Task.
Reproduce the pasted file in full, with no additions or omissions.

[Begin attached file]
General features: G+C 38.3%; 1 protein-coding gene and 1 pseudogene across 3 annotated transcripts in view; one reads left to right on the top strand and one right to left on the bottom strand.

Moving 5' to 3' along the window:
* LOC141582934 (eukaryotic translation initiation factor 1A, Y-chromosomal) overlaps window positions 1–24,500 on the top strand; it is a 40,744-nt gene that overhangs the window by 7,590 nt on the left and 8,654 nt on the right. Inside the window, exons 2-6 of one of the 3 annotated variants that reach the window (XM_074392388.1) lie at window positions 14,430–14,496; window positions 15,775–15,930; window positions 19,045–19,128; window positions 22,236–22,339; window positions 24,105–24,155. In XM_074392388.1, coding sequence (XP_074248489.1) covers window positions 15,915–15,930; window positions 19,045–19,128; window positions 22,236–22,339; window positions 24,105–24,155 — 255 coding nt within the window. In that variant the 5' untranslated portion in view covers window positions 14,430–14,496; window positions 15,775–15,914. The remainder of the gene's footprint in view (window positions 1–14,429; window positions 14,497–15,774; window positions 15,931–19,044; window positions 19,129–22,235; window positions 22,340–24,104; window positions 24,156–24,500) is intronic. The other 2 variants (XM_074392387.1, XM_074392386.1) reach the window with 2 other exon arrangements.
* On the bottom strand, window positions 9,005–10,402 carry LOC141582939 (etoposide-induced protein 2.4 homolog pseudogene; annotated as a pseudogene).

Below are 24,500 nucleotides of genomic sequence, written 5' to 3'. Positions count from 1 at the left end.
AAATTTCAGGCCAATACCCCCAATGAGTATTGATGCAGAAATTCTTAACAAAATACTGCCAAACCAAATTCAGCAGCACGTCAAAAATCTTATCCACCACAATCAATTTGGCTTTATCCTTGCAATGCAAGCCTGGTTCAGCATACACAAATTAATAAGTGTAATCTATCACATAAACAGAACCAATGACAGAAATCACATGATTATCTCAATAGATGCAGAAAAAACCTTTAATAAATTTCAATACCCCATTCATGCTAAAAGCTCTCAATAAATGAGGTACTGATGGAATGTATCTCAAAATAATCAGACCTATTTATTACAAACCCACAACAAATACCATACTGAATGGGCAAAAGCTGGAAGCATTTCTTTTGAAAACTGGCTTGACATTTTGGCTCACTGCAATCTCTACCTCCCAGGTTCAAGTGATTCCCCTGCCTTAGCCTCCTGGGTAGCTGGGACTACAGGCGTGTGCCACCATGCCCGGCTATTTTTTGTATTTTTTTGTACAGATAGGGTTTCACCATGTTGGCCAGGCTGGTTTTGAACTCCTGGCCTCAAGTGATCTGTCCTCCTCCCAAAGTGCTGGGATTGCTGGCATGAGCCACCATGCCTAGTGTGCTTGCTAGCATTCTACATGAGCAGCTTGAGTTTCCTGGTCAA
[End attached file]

General features: G+C 38.3%; 1 protein-coding gene and 1 pseudogene across 3 annotated transcripts in view; one reads left to right on the top strand and one right to left on the bottom strand.

Moving 5' to 3' along the window:
* LOC141582934 (eukaryotic translation initiation factor 1A, Y-chromosomal) overlaps window positions 1–24,500 on the top strand; it is a 40,744-nt gene that overhangs the window by 7,590 nt on the left and 8,654 nt on the right. Inside the window, exons 2-6 of one of the 3 annotated variants that reach the window (XM_074392388.1) lie at window positions 14,430–14,496; window positions 15,775–15,930; window positions 19,045–19,128; window positions 22,236–22,339; window positions 24,105–24,155. In XM_074392388.1, coding sequence (XP_074248489.1) covers window positions 15,915–15,930; window positions 19,045–19,128; window positions 22,236–22,339; window positions 24,105–24,155 — 255 coding nt within the window. In that variant the 5' untranslated portion in view covers window positions 14,430–14,496; window positions 15,775–15,914. The remainder of the gene's footprint in view (window positions 1–14,429; window positions 14,497–15,774; window positions 15,931–19,044; window positions 19,129–22,235; window positions 22,340–24,104; window positions 24,156–24,500) is intronic. The other 2 variants (XM_074392387.1, XM_074392386.1) reach the window with 2 other exon arrangements.
* On the bottom strand, window positions 9,005–10,402 carry LOC141582939 (etoposide-induced protein 2.4 homolog pseudogene; annotated as a pseudogene).

Below are 24,500 nucleotides of genomic sequence, written 5' to 3'. Positions count from 1 at the left end.
AAATTTCAGGCCAATACCCCCAATGAGTATTGATGCAGAAATTCTTAACAAAATACTGCCAAACCAAATTCAGCAGCACGTCAAAAATCTTATCCACCACAATCAATTTGGCTTTATCCTTGCAATGCAAGCCTGGTTCAGCATACACAAATTAATAAGTGTAATCTATCACATAAACAGAACCAATGACAGAAATCACATGATTATCTCAATAGATGCAGAAAAAACCTTTAATAAATTTCAATACCCCATTCATGCTAAAAGCTCTCAATAAATGAGGTACTGATGGAATGTATCTCAAAATAATCAGACCTATTTATTACAAACCCACAACAAATACCATACTGAATGGGCAAAAGCTGGAAGCATTTCTTTTGAAAACTGGCTTGACATTTTGGCTCACTGCAATCTCTACCTCCCAGGTTCAAGTGATTCCCCTGCCTTAGCCTCCTGGGTAGCTGGGACTACAGGCGTGTGCCACCATGCCCGGCTATTTTTTGTATTTTTTTGTACAGATAGGGTTTCACCATGTTGGCCAGGCTGGTTTTGAACTCCTGGCCTCAAGTGATCTGTCCTCCTCCCAAAGTGCTGGGATTGCTGGCATGAGCCACCATGCCTAGTGTGCTTGCTAGCATTCTACATGAGCAGCTTGAGTTTCCTGGTCAA